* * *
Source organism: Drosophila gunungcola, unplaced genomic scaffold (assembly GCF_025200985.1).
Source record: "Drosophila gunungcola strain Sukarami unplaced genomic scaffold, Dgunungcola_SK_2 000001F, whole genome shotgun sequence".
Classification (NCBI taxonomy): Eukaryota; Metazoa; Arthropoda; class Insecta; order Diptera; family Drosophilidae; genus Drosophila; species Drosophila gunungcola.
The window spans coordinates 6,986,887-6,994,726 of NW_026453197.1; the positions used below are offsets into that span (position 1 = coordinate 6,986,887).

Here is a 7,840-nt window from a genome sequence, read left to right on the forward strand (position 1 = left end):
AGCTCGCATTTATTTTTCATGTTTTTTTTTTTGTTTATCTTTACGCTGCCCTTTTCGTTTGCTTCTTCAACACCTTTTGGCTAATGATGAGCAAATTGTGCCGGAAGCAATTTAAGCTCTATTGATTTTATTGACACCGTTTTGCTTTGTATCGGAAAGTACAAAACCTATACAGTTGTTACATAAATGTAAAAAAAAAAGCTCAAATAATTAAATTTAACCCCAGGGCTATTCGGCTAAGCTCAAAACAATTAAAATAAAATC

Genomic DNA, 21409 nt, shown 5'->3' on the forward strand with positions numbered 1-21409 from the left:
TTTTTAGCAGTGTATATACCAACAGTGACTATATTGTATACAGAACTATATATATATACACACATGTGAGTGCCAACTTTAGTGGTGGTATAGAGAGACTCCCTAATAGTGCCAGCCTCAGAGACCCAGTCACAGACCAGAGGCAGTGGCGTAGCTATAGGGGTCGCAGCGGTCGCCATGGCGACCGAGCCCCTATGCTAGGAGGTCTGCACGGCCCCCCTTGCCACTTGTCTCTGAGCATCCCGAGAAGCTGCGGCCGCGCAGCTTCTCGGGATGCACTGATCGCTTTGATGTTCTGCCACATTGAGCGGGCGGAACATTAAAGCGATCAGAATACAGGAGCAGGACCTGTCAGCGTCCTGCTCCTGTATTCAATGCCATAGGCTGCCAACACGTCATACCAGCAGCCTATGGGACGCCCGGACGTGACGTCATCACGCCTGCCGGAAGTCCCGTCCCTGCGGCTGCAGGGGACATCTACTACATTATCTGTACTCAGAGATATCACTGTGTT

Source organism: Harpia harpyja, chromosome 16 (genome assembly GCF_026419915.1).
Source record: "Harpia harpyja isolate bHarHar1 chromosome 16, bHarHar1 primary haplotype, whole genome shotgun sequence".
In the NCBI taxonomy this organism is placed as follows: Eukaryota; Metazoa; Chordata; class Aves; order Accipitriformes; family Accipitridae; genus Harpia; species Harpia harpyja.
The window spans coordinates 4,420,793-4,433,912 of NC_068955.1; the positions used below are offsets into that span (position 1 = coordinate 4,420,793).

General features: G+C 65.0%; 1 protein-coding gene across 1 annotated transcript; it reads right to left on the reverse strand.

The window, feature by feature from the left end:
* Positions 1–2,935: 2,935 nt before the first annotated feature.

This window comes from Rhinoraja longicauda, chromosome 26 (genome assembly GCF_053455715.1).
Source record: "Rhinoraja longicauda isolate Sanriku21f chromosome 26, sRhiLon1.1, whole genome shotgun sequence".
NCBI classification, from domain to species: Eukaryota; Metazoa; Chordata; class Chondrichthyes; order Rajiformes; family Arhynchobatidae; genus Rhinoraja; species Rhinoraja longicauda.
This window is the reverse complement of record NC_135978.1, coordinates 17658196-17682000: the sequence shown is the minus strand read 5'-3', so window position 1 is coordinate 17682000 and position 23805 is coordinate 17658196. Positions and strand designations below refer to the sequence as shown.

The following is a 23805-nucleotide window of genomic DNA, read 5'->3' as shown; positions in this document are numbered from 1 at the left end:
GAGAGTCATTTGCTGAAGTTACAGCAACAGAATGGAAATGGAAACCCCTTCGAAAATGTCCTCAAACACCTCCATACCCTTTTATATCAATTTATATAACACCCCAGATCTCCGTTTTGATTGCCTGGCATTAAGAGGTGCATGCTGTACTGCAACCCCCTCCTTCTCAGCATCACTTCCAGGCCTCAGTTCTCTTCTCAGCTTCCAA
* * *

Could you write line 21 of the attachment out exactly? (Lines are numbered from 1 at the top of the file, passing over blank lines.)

GAGAGTCATTTGCTGAAGTTACAGCAACAGAATGGAAATGGAAACCCCTTCGAAAATGTCCTCAAACACCTCCATACCCTTTTATATCAATTTATATAACACCCCAGATCTCCGTTTTGATTGCCTGGCATTAAGAGGTGCATGCTGTACTGCAACCCCCTCCTTCTCAGCATCACTTCCAGGCCTCAGTTCTCTTCTCAGCTTCCAA